Advancing the right to health: the vital role of law

February 23, 2017

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In a recent report published by the World Health Organization, the autors highlight the vital role of law reform in advancing the right to health. What are the most effective tools for doing this? This report illustrates how countries have enacted and implemented a wide range of laws and regulations with a demonstrable impact on the health and safety of their populations.

This report aims to encourage and assist governments to reform their public health laws in order to advance the right to health. It provides guidance about issues and requirements to be addressed during the process of developing these laws. It also includes case studies and examples of legislation from a variety of countries to illustrate effective law reform practices and some features of effective public health legislation.

Public health law reform

Part 2 discusses the process of public health law reform, i.e., the practical steps involved in advancing the political goal of law reform, and the kinds of issues and obstacles that may be encountered along the way. In Part 3 a number of core areas of public health practice are listed where regulation is essential. These include the provision of clean water and sanitation, monitoring and surveillance of public health threats, the management of communicable diseases, and addressing public health emergencies.

Other issues discussed are the role of law in advancing universal access to quality health services for all citizens, and the role it has to play in addressing a number of public health priorities, includiung tobacco control, access to essential medicines, the migration of health care workers, nutrition, and maternal, reproductive and child health.

Intended audience

This report is intended to inform a wide audience of senior officials working within ministries of health; officials of other ministries; members of the legislative, executive and judicial branches of government; and other stakeholders, including members of health organizations, philanthropic organizations, the media, industry, academia, employer and labour organizations, and civil society organizations.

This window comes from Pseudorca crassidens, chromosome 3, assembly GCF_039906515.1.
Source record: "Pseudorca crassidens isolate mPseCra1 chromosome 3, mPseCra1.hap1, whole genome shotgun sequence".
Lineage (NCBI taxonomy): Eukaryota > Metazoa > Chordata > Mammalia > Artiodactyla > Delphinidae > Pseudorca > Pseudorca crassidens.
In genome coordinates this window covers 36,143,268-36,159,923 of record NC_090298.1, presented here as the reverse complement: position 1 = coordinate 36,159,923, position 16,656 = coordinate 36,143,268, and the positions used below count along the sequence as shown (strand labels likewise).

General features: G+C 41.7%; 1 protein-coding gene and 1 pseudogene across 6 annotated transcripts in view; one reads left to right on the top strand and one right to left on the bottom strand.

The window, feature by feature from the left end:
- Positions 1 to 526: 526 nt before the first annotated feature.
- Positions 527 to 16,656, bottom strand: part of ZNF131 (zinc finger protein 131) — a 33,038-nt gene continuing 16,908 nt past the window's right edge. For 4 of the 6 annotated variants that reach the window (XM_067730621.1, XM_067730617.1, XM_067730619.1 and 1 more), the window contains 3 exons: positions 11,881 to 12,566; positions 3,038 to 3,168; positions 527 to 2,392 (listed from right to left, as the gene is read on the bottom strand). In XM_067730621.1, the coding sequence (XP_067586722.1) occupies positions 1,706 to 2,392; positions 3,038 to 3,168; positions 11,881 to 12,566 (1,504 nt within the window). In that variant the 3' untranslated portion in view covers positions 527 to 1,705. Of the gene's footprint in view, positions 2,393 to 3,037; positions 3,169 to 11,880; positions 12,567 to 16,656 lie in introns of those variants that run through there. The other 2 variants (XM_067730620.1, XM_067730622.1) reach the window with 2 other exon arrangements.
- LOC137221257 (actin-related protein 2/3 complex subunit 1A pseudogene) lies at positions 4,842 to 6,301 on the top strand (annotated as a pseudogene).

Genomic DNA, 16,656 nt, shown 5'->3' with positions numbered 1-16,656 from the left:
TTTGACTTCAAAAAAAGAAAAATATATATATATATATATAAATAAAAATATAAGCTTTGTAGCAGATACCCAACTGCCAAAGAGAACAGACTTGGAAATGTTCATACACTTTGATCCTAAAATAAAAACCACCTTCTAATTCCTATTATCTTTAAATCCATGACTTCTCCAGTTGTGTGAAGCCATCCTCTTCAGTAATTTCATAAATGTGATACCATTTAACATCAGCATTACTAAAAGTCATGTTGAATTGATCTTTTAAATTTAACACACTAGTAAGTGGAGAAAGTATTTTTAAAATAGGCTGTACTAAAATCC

The report was developed by WHO, the International Development Law Organization (IDLO), the University of Sydney (Australia) and the O’Neill Institute for National and Global Health Law at Georgetown University (Washington (DC).

Table of contents


1             Public health regulation and the right to health


2             The context of public health law reform activities

3             Assessing the case for the reform of public health law

4             Building blocks for effective public health laws

5             Good governance in the process of public health law reform

6             Coordinated, intersectoral action to improve public health


7             Achieving universal access to quality health services

8             Clean water, sanitation and vector abatement

9             Monitoring, surveillance, and investigation of health threats

10           Controlling the spread of infectious diseases

11           Public health emergencies

12           Enabling environments to support healthy and safe behaviours

13           Tobacco control.

14           Migration and retention of health care workers

15           Access to essential medicines, TRIPS and the patent system

16           Legal responses to poor nutrition: undernutrition, overweight and obesity

17           Maternal, reproductive and child health

Access Advancing the right to health: the vital role of law. WHO, January 2017